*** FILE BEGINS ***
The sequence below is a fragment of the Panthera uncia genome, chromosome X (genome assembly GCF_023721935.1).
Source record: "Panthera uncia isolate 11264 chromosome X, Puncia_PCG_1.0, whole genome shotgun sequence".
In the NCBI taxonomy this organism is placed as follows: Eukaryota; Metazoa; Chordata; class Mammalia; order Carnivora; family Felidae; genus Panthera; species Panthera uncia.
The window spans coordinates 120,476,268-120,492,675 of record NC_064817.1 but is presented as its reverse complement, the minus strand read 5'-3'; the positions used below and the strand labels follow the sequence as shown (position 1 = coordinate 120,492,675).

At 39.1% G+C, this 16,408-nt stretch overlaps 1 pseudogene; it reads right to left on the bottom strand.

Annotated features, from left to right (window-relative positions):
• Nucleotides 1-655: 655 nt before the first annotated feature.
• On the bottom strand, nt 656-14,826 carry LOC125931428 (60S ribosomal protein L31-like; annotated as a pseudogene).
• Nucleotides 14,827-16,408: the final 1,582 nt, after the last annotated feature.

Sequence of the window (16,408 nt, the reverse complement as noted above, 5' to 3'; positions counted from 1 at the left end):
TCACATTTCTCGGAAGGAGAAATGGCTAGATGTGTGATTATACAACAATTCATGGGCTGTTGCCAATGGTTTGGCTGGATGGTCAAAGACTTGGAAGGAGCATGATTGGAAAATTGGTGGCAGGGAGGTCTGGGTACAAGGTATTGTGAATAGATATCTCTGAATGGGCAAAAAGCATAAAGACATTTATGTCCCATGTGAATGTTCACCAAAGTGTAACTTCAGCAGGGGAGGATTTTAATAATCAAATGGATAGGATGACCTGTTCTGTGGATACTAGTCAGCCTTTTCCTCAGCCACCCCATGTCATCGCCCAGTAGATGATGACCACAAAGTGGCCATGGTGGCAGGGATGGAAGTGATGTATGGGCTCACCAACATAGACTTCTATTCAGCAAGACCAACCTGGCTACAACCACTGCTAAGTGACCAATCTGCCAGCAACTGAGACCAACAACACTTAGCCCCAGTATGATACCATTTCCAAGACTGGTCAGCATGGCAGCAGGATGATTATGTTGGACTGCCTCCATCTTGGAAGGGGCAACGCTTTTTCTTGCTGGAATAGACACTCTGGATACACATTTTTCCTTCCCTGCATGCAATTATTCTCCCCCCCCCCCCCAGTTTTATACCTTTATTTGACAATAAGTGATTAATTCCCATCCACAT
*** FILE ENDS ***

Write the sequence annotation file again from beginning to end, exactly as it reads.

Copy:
The sequence below is a fragment of the Panthera uncia genome, chromosome X (genome assembly GCF_023721935.1).
Source record: "Panthera uncia isolate 11264 chromosome X, Puncia_PCG_1.0, whole genome shotgun sequence".
In the NCBI taxonomy this organism is placed as follows: Eukaryota; Metazoa; Chordata; class Mammalia; order Carnivora; family Felidae; genus Panthera; species Panthera uncia.
The window spans coordinates 120,476,268-120,492,675 of record NC_064817.1 but is presented as its reverse complement, the minus strand read 5'-3'; the positions used below and the strand labels follow the sequence as shown (position 1 = coordinate 120,492,675).

At 39.1% G+C, this 16,408-nt stretch overlaps 1 pseudogene; it reads right to left on the bottom strand.

Annotated features, from left to right (window-relative positions):
• Nucleotides 1-655: 655 nt before the first annotated feature.
• On the bottom strand, nt 656-14,826 carry LOC125931428 (60S ribosomal protein L31-like; annotated as a pseudogene).
• Nucleotides 14,827-16,408: the final 1,582 nt, after the last annotated feature.

Sequence of the window (16,408 nt, the reverse complement as noted above, 5' to 3'; positions counted from 1 at the left end):
TCACATTTCTCGGAAGGAGAAATGGCTAGATGTGTGATTATACAACAATTCATGGGCTGTTGCCAATGGTTTGGCTGGATGGTCAAAGACTTGGAAGGAGCATGATTGGAAAATTGGTGGCAGGGAGGTCTGGGTACAAGGTATTGTGAATAGATATCTCTGAATGGGCAAAAAGCATAAAGACATTTATGTCCCATGTGAATGTTCACCAAAGTGTAACTTCAGCAGGGGAGGATTTTAATAATCAAATGGATAGGATGACCTGTTCTGTGGATACTAGTCAGCCTTTTCCTCAGCCACCCCATGTCATCGCCCAGTAGATGATGACCACAAAGTGGCCATGGTGGCAGGGATGGAAGTGATGTATGGGCTCACCAACATAGACTTCTATTCAGCAAGACCAACCTGGCTACAACCACTGCTAAGTGACCAATCTGCCAGCAACTGAGACCAACAACACTTAGCCCCAGTATGATACCATTTCCAAGACTGGTCAGCATGGCAGCAGGATGATTATGTTGGACTGCCTCCATCTTGGAAGGGGCAACGCTTTTTCTTGCTGGAATAGACACTCTGGATACACATTTTTCCTTCCCTGCATGCAATTATTCTCCCCCCCCCCCCCAGTTTTATACCTTTATTTGACAATAAGTGATTAATTCCCATCCACAT